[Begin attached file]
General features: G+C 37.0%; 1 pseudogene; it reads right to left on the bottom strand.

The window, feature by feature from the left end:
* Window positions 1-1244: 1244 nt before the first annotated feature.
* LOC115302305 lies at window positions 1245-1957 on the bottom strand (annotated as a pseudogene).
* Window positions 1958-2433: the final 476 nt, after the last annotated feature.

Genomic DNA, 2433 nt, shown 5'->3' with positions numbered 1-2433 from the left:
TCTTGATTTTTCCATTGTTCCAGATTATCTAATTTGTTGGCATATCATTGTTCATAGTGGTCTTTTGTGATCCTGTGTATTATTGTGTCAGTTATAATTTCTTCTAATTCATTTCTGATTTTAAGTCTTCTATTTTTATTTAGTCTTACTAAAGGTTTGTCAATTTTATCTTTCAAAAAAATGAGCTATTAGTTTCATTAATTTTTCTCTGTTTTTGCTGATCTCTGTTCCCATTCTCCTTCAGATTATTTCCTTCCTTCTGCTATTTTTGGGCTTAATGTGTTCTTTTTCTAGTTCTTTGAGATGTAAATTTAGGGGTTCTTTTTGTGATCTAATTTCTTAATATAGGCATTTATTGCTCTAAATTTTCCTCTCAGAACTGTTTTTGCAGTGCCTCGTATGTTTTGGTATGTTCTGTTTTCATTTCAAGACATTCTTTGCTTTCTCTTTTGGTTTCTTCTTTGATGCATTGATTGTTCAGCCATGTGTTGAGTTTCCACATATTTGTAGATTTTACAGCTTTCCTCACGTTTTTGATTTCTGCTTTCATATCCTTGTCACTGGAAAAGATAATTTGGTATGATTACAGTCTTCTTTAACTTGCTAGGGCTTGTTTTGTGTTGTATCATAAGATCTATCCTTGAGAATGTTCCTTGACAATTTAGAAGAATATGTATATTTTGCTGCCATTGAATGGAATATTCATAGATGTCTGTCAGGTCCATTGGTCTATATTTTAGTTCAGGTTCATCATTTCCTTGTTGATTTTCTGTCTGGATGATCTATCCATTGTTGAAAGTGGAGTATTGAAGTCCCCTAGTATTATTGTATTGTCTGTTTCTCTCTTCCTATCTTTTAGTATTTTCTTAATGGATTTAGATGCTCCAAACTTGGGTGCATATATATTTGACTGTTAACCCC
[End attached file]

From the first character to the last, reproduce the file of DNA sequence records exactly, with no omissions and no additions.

General features: G+C 37.0%; 1 pseudogene; it reads right to left on the bottom strand.

The window, feature by feature from the left end:
* Window positions 1-1244: 1244 nt before the first annotated feature.
* LOC115302305 lies at window positions 1245-1957 on the bottom strand (annotated as a pseudogene).
* Window positions 1958-2433: the final 476 nt, after the last annotated feature.

Genomic DNA, 2433 nt, shown 5'->3' with positions numbered 1-2433 from the left:
TCTTGATTTTTCCATTGTTCCAGATTATCTAATTTGTTGGCATATCATTGTTCATAGTGGTCTTTTGTGATCCTGTGTATTATTGTGTCAGTTATAATTTCTTCTAATTCATTTCTGATTTTAAGTCTTCTATTTTTATTTAGTCTTACTAAAGGTTTGTCAATTTTATCTTTCAAAAAAATGAGCTATTAGTTTCATTAATTTTTCTCTGTTTTTGCTGATCTCTGTTCCCATTCTCCTTCAGATTATTTCCTTCCTTCTGCTATTTTTGGGCTTAATGTGTTCTTTTTCTAGTTCTTTGAGATGTAAATTTAGGGGTTCTTTTTGTGATCTAATTTCTTAATATAGGCATTTATTGCTCTAAATTTTCCTCTCAGAACTGTTTTTGCAGTGCCTCGTATGTTTTGGTATGTTCTGTTTTCATTTCAAGACATTCTTTGCTTTCTCTTTTGGTTTCTTCTTTGATGCATTGATTGTTCAGCCATGTGTTGAGTTTCCACATATTTGTAGATTTTACAGCTTTCCTCACGTTTTTGATTTCTGCTTTCATATCCTTGTCACTGGAAAAGATAATTTGGTATGATTACAGTCTTCTTTAACTTGCTAGGGCTTGTTTTGTGTTGTATCATAAGATCTATCCTTGAGAATGTTCCTTGACAATTTAGAAGAATATGTATATTTTGCTGCCATTGAATGGAATATTCATAGATGTCTGTCAGGTCCATTGGTCTATATTTTAGTTCAGGTTCATCATTTCCTTGTTGATTTTCTGTCTGGATGATCTATCCATTGTTGAAAGTGGAGTATTGAAGTCCCCTAGTATTATTGTATTGTCTGTTTCTCTCTTCCTATCTTTTAGTATTTTCTTAATGGATTTAGATGCTCCAAACTTGGGTGCATATATATTTGACTGTTAACCCC